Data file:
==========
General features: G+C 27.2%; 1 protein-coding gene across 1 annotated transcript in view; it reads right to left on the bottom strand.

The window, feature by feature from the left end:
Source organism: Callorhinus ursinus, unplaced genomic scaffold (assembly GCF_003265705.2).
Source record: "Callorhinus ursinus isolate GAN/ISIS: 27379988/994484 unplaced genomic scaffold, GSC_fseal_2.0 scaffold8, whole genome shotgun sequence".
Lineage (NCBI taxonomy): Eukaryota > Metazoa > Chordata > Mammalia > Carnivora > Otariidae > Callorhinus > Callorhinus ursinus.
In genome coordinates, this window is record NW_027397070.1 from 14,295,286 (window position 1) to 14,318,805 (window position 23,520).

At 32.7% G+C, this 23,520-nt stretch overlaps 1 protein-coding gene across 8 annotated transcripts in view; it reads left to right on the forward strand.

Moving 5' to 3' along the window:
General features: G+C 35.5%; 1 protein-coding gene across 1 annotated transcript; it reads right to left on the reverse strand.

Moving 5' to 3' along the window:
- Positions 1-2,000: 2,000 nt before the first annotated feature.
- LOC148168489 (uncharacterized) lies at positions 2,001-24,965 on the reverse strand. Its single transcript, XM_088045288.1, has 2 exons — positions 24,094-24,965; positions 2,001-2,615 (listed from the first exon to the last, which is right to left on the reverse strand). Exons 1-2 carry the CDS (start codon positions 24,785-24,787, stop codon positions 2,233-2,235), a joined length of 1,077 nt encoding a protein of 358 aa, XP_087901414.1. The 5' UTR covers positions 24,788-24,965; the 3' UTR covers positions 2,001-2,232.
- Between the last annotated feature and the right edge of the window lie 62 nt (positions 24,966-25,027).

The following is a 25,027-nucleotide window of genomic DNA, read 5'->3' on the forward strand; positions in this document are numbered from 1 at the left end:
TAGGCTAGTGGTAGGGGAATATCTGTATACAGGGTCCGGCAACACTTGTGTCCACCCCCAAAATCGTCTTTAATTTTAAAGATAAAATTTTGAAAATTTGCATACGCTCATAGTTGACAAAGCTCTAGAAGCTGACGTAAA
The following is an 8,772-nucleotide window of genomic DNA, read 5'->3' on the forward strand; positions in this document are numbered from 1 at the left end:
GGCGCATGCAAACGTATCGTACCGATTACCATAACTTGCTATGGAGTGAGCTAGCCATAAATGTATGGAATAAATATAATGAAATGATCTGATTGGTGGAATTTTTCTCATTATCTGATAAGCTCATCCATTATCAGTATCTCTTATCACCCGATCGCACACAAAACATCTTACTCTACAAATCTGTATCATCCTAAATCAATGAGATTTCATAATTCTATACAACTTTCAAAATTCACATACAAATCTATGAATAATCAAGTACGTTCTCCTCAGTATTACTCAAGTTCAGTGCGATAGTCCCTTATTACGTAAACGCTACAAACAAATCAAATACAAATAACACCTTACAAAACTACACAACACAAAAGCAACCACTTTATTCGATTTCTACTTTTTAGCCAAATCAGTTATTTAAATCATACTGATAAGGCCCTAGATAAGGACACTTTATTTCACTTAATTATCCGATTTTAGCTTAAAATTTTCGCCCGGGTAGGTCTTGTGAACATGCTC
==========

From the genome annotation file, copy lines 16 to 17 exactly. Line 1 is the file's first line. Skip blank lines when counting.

The following is an 8,772-nucleotide window of genomic DNA, read 5'->3' on the forward strand; positions in this document are numbered from 1 at the left end:
GGCGCATGCAAACGTATCGTACCGATTACCATAACTTGCTATGGAGTGAGCTAGCCATAAATGTATGGAATAAATATAATGAAATGATCTGATTGGTGGAATTTTTCTCATTATCTGATAAGCTCATCCATTATCAGTATCTCTTATCACCCGATCGCACACAAAACATCTTACTCTACAAATCTGTATCATCCTAAATCAATGAGATTTCATAATTCTATACAACTTTCAAAATTCACATACAAATCTATGAATAATCAAGTACGTTCTCCTCAGTATTACTCAAGTTCAGTGCGATAGTCCCTTATTACGTAAACGCTACAAACAAATCAAATACAAATAACACCTTACAAAACTACACAACACAAAAGCAACCACTTTATTCGATTTCTACTTTTTAGCCAAATCAGTTATTTAAATCATACTGATAAGGCCCTAGATAAGGACACTTTATTTCACTTAATTATCCGATTTTAGCTTAAAATTTTCGCCCGGGTAGGTCTTGTGAACATGCTC